Of this year’s major watch-world semicentennials — Omega landing on the moon, Zenith launching the El Primero, etc. — the one that has yet to be fêted in a major way is the debut of the TAG Heuer Monaco, renowned for, among other notables, being the first self-winding chronograph wristwatch in a square case. That changes in the second half of 2019, as the Swiss brand has announced it will release five limited-edition watches over the coming months, each inspired by the original and each visually representing a different decade. The first made its grand debut, appropriately, at the 2019 Monaco Formula 1 Grand Prix. Here’s a look at the new Monaco 1969-1979 Limited Edition.
But first, to those other notables: The Heuer Monaco (TAG would not be added to the company name until the 1980s) was famously introduced at a simultaneous press conference in New York and Geneva on March 3, 1969, as the first watch outfitted with the groundbreaking Caliber 11, one of the very first self-winding chronograph movements (along with Zenith’s El Primero and Seiko’s Caliber 6139, which were both either introduced or on the market that same year). Caliber 11 was the result of a joint effort between Heuer, Breitling, Büren Watch and Dubois Dépraz, but it was the Monaco, which also boasted the watch world’s first water-resistant square case, that became the most iconic chassis for that legendary engine. And yes, the automotive analogy is apt: the watch was the brainchild of founding family scion and then-CEO Jack Heuer, a motorsports aficionado who named it for Formula 1’s most prestigious Grand Prix race. The Monaco would develop strong ties to motor racing, making its way to the wrists of some of that era’s most heralded drivers, such as Jo Siffert, and gained even wider renown when it was worn by Steve McQueen in the 1971 racing film Le Mans.
TAG Heuer has produced numerous “tribute” versions of the Monaco in recent years, among them 2017’s Monaco Gulf Special Edition, whose dial sported the blue-and-orange Gulf Racing stripes from the racecar that McQueen, as a Siffert-inspired character, drove in Le Mans. The dial of this first 50th-anniversary timepiece, designed to channel the shapes and colors of the 1970s, is even more distinctive from the original — dark green with brown and yellow details on the indices and hands, with grayish “sunray black” for the emblematic, softly squared subdials at 3 o’clock and 9 o’clock. The former displays the running seconds while the latter tallies 30 chronograph minutes; the date appears in a window at 6 o’clock. The addition of an elegant côtes de Genève finish to the dial of this famously sporty model also identifies it as special and collectible.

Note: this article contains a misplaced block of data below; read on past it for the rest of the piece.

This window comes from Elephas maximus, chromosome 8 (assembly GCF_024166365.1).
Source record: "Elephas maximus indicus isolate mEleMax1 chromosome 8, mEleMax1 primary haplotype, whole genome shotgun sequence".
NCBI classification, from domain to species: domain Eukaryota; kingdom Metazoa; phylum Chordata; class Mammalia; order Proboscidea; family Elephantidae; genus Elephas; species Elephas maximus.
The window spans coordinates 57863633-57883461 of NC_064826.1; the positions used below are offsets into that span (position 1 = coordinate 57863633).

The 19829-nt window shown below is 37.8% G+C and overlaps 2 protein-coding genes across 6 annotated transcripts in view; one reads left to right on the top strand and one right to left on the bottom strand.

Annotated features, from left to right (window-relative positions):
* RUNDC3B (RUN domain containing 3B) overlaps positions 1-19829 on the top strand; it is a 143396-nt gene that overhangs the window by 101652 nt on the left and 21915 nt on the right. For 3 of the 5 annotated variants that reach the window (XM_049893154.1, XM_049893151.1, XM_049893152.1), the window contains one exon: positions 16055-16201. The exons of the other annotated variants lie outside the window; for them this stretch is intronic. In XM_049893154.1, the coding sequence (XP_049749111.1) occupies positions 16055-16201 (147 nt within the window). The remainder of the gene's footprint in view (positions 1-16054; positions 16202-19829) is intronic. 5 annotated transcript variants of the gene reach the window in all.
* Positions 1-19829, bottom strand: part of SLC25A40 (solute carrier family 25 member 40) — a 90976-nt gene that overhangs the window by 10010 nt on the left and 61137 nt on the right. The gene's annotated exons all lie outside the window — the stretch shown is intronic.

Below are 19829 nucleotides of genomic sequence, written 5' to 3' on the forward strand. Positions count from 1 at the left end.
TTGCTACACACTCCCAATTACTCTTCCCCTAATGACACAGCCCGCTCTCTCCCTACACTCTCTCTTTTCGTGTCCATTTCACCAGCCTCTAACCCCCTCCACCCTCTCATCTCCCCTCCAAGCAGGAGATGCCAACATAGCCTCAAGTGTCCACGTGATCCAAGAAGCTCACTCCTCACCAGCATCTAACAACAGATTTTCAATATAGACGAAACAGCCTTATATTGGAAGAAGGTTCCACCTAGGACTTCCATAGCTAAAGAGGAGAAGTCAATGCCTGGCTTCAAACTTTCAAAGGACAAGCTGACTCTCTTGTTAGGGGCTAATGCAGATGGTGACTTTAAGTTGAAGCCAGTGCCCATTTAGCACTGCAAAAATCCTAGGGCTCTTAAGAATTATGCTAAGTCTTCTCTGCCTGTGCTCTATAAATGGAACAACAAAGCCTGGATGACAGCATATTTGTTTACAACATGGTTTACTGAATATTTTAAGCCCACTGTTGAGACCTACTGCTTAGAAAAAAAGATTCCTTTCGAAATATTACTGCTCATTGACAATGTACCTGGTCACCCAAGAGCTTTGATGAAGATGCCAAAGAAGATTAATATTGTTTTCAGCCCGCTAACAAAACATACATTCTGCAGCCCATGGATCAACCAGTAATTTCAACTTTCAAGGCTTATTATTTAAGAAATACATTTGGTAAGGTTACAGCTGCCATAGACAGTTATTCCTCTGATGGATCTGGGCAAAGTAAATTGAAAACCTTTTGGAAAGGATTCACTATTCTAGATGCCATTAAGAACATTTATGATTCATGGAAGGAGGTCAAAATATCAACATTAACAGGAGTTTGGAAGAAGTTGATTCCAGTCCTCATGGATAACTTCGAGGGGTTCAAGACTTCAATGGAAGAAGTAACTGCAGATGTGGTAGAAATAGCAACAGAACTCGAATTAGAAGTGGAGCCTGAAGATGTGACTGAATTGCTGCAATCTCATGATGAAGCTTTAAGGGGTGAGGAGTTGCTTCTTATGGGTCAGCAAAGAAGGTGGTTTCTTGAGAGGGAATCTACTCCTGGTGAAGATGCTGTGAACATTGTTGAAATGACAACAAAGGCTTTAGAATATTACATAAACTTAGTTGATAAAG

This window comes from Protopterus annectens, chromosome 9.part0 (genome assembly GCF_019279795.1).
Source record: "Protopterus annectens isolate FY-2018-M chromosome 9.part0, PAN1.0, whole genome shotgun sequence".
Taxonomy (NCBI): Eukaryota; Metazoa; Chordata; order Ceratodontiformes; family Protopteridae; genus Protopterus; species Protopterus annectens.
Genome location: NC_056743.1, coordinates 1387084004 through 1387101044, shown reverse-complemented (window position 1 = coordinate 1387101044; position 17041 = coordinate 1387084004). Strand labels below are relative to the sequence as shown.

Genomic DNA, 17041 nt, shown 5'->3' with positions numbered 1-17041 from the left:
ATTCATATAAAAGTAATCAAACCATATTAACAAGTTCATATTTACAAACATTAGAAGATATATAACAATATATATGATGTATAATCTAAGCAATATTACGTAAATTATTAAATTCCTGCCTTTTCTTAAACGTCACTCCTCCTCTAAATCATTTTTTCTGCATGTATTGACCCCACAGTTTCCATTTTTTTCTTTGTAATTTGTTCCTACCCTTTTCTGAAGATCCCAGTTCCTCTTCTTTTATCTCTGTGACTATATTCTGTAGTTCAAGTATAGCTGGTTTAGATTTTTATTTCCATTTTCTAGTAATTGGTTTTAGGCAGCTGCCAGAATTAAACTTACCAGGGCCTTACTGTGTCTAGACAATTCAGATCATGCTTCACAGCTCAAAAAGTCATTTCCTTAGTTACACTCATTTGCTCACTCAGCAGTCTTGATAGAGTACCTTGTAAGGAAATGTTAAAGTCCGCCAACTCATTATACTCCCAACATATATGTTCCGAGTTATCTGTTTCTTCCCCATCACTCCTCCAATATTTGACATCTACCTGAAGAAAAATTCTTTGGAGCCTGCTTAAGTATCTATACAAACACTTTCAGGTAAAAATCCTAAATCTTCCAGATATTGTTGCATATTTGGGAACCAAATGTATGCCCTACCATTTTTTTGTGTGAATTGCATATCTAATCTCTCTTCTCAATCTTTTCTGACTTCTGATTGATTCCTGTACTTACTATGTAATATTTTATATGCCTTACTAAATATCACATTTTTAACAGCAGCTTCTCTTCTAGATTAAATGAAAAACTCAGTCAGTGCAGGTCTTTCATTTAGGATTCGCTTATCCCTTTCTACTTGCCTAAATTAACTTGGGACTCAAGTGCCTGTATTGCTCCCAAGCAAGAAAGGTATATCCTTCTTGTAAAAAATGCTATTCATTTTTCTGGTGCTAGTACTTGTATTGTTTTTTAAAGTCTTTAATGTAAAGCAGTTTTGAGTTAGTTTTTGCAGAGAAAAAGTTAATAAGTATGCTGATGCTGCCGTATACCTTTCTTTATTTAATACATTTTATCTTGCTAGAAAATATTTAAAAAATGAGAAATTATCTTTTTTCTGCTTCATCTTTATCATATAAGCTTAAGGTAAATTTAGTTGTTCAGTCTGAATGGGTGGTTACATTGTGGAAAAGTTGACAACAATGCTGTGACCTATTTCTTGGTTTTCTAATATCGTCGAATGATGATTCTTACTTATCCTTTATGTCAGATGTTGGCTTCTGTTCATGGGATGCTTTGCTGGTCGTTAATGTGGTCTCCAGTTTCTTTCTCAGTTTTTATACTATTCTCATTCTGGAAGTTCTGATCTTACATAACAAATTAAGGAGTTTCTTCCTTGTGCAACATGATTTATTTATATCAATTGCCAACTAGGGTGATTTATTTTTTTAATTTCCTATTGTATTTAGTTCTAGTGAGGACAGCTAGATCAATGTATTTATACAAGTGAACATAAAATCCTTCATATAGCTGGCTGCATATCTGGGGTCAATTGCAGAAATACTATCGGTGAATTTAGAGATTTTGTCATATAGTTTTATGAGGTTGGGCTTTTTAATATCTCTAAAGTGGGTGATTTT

The stainless steel case measures 39 mm in diameter and has an array of alternating brushed and polished finishes. The sapphire crystal over the dial is domed and beveled. Water-resistant to 100 meters, the case has its chronograph pushers positioned at 2 and 4 o’clock on the right side, while the crown is more unconventionally placed at 9 o’clock on the left side. This arrangement, as well as the use of the vintage “Heuer” logo on the dial rather than the modern “TAG Heuer” is another nod to the design of the original 1969 Monaco. One more such homage is on the solid caseback, which is engraved with the original “Monaco Heuer” logo, here joined by inscriptions for “1969-1979 Special Edition” and “One of 169;” the watch is limited to only 169 pieces.
Behind the caseback is the movement, the contemporary version of the automatic Caliber 11, whose attributes include a rapid date correction, a 28,800-vph balance frequency, and a 40-hour power reserve in addition to its integrated chronograph function. The brown elements on the dial are echoed on the brown calf leather strap, perforated in the style of classical racing gloves and attached to a folding clasp in polished stainless steel. The box that the watch comes in also reflects the original packaging, and, like the timepiece, each one will sport colors evocative of the horological decade it celebrates. The 1970s model has a dark blue box with a classic Heuer logo and a horizontal checkered stripe pattern. The watch’s cushion is yellow and the box’s interior is green, matching colors on the dial. The Monaco 1969-1979 Limited Edition retails for $6,550.
A green/brown strap would have complemented the face better
A marvellous and beautiful time piece, I just wish they made at least 2000 of the red faced Monaco watch it might of gave more of us lovers of this watch to buy one!
Now we will have to keep a eye on the previously owned market to acquire one!
Its a nice watch but unfortunately i can’t buy it. Couple of times i visited Tag boutique but price out of reach…